There’s No Space Like Home: Examining the Cultural Complexity of Creating the Space of Home
The home is a bedrock of Western culture, society and economics. Consumer research draws attention to the home as a space laden with meaning and of ubiquitous importance in consumers’ lives. However, this literature also reveals inherent misalignments in how we understand the home. The home is a site for self-expression, but also a site of conformity to taste, aesthetics and expectations of market value. The home is a site for family practices, which may conflict with social norms of tidiness that manifest in the home. The ubiquity of the home masks its cultural complexity. The purpose of this work is to examine how consumers navigate these cultural misalignments, multi-level forces, and overall work of creating and recreating the space we call “home.” I draw upon Henri Lefebvre’s (1974) model of the production of space as a theoretical lens to examine how consumers negotiate the creation of the space of home. Through 21 in-depth interviews with consumers engaged in home renovations, four interviews with service providers and a purposeful observation of home exhibitions shows, marketing and media, my study reveals four major findings which contribute to consumer research and broader theories of space. First, I find that part of the reason home renovations are stressful for consumers is that in the process, consumers configure the home as a reflection of their personal identity. An outdated home reflects an outdated identity. Second, I find that consumers are fearful of an ever-present market-based anonymous gaze in their home regulating the enactment of their identity. Third, I introduce the importance of the role of harmony, as opposed to resistance, in the creation of space. Lastly, I introduce a new role in the market, that of a Space Orchestrator. Space Orchestrators are deeply embedded in understanding the consumer and the market, which therefore positions them to guide consumers to configure their homes in ways that represent both their identity and the demands of the market, thus helping to create the home as a space of cultural alignment.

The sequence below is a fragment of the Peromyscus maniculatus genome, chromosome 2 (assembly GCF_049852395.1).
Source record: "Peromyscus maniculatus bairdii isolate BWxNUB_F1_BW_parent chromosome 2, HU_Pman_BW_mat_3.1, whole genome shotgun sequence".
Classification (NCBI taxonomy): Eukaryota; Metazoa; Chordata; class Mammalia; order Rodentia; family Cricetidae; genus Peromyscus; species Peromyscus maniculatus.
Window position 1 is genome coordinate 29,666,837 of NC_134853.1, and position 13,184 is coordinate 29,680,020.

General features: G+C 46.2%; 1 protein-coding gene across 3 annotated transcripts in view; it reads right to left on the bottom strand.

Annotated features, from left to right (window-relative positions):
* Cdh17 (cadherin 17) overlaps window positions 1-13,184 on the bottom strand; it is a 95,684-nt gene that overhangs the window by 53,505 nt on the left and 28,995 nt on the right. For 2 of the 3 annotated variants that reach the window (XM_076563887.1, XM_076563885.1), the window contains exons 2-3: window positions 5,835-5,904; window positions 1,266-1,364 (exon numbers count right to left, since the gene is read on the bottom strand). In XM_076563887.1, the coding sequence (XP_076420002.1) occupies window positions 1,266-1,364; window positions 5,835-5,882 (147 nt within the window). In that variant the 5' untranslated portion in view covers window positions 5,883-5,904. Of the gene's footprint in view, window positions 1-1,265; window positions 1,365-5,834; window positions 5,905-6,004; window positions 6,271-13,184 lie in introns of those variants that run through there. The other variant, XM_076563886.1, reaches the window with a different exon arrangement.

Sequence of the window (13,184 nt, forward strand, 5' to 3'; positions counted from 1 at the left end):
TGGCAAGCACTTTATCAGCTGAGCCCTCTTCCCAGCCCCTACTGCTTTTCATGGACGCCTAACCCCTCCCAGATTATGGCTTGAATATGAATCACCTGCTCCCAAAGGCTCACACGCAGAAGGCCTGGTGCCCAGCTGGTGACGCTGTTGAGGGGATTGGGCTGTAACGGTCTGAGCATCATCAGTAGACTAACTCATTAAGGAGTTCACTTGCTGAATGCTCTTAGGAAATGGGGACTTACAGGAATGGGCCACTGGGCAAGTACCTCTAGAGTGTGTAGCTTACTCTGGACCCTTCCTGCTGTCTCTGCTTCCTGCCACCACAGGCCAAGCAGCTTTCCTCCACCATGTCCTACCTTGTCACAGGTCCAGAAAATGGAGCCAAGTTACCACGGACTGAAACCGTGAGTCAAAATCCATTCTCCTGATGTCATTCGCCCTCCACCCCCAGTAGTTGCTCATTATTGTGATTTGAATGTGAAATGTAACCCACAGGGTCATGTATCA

URI for this recordhttp://hdl.handle.net/1974/15916
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